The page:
Doug Weir
Why Did the US Use Depleted Uranium Weapons in Syria?
Steve Horn
Former GOP Congressional Staffer Follows Revolving Door, Now Latest Keystone XL Lobbyist
Binoy Kampmark
From Rights to Repentance: Norma McCorvey and Roe v Wade
Thomas Knapp
The Target of the “Border Adjustment Tax” is You
Chris Zinda
Open Letter to Neoliberal Environmentalists
February 22, 2017
Mike Whitney
Liberals Beware: Lie Down With Dogs, Get Up With Fleas
John Grant
On Killers and Bullshitters*
Peter Linebaugh
Catherine Despard, Abolitionist
Patrick Cockburn
The Bitter Battle for Mosul
Ted Rall
Sue the Bastards? It’s Harder Than You Think
Yoav Litvin
The Emergence of the Just Jew
Kim Scipes
Strategic Thinking and Organizing Resistance
Norman Pollack
Mar-a-Lago, Ideological Refuge: Berchtesgaden, II
Fred Donner
Nixon and the Chennault Affair: From Vietnam to Watergate
Carl Kandutsch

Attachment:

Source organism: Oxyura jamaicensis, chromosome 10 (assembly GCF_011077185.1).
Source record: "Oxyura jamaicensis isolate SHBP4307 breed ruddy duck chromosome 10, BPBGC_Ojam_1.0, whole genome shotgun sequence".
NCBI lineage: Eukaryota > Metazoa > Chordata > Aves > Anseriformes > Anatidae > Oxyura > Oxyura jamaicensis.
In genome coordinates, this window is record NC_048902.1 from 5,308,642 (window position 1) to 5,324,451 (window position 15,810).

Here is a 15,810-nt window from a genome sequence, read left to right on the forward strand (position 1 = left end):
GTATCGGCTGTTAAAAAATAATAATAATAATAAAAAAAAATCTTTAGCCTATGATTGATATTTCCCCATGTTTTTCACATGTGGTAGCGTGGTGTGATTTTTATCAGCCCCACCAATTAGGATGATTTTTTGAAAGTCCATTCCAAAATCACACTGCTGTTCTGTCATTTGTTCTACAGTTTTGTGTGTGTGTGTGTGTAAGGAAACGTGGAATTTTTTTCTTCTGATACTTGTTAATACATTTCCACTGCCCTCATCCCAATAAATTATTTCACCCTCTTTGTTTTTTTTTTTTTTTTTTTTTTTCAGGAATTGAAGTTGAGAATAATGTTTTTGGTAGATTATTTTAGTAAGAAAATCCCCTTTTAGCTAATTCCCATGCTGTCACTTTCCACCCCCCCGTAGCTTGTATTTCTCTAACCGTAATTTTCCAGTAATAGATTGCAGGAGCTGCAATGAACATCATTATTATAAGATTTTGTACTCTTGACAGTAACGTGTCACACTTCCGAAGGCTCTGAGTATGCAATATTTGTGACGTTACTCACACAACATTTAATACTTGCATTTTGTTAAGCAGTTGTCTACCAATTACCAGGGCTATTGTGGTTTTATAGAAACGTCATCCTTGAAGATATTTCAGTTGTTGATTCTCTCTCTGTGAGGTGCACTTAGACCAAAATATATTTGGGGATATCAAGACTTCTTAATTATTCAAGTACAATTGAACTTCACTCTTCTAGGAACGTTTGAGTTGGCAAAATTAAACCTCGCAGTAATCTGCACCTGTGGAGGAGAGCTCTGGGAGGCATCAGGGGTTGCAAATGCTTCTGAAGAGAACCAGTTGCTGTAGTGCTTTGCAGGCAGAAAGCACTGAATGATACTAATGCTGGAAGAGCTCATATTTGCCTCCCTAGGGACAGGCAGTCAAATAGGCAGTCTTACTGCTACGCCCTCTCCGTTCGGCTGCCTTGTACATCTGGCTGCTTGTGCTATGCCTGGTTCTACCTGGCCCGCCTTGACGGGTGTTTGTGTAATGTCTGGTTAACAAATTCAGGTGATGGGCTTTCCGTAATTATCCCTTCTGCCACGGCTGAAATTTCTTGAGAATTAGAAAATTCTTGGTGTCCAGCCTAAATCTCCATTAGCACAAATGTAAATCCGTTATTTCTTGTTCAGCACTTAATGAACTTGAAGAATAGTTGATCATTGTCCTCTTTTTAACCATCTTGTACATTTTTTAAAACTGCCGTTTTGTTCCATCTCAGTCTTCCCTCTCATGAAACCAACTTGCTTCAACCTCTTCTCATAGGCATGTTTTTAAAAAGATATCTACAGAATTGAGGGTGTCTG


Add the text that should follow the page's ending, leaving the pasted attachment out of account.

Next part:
Podesta vs. Trump
Ike Nahem
To the Memory of Malcolm X: Fifty Years After His Assassination
Jesse Jackson
Trump’s Tough Talk Won’t Fix Chicago
Paul Donnelly
Betsy DeVos and the War on Public Education
Ebony Slaughter-Johnson
The End of an Alliance for Police Reform
Richard Lawless
Wall Street Demanded the Nuclear Option and the Congress Delivered
Liaquat Ali Khan
Yes, Real Donald Trump is a Muslim!
Ryan LaMothe
“Fire” and Free Speech
CounterPunch News Service
Bloody Buffalo Billboards
February 21, 2017
Sharmini Peries - Michael Hudson
Finance as Warfare: the IMF Lent to Greece Knowing It Could Never Pay Back Debt
CJ Hopkins
Goose-stepping Our Way Toward Pink Revolution
John Wight
Firestarter: the Unwelcome Return of Tony Blair
Roger Harris
Lenin Wins: Pink Tide Surges in Ecuador…For Now
Shepherd Bliss
Japanese American Internment Remembered, as Trump Rounds Up Immigrants
Boris Kagarlitsky
Trump and the Contradictions of Capitalism
Robert Fisk
The Perils of Trump Addiction
Deepak Tripathi
Theresa May: Walking the Kingdom Down a Dark Alley
Sarah Anderson
To Save Main Street, Tax Wall Street
Howard Lisnoff
Those Who Plan and Enjoy Murder
Franklin Lamb
The Life and Death Struggle of the Children of Syria
Binoy Kampmark
A Tale of Two Realities: Trump and Israel
Kim C. Domenico
Body and Soul: Becoming Men & Women in a Post-Gender Age
Mel Gurtov
Trump, Europe, and Chaos
FacebookTwitterGoogle+RedditEmail